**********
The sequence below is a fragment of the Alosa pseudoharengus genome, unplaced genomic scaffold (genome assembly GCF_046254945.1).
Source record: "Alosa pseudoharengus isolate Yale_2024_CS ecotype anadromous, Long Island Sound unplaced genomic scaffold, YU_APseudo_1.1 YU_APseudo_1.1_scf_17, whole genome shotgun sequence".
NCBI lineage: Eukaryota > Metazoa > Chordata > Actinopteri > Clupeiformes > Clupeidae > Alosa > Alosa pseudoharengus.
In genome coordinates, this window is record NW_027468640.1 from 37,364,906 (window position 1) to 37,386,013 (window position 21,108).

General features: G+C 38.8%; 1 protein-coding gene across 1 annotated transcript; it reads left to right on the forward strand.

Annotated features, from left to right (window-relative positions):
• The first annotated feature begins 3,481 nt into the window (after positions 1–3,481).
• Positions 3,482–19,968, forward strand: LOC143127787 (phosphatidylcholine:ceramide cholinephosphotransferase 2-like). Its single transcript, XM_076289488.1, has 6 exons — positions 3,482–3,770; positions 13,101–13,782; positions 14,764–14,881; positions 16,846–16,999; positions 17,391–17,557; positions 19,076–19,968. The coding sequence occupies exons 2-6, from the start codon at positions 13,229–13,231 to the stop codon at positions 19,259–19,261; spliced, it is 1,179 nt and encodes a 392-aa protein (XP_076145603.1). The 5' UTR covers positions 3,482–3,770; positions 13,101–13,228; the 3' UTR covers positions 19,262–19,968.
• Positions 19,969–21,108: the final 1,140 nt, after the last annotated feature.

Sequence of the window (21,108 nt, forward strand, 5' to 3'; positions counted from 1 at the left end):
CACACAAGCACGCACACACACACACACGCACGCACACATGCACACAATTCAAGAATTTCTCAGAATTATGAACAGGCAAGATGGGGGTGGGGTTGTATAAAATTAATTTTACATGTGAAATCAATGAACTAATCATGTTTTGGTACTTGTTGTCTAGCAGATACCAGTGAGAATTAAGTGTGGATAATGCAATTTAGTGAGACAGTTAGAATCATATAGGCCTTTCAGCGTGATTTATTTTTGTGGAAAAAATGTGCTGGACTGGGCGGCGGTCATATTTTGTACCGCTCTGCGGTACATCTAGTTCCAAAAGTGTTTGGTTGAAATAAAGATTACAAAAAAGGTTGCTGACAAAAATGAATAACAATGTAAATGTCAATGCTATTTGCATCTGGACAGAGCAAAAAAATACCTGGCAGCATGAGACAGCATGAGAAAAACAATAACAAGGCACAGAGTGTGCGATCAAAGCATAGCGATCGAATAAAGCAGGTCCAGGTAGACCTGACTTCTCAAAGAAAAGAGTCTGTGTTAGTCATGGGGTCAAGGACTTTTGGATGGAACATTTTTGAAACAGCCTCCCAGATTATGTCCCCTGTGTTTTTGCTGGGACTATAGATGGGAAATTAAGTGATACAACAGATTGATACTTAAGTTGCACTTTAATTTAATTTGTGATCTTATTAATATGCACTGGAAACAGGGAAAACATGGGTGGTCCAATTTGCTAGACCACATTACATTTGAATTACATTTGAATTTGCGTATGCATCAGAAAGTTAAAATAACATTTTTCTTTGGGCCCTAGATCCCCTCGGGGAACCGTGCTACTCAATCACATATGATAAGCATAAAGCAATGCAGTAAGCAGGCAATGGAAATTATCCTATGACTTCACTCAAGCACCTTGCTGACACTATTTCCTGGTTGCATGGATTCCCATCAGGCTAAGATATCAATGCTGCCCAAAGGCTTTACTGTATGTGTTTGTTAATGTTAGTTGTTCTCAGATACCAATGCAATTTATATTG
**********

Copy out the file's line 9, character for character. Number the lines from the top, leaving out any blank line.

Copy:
• Positions 19,969–21,108: the final 1,140 nt, after the last annotated feature.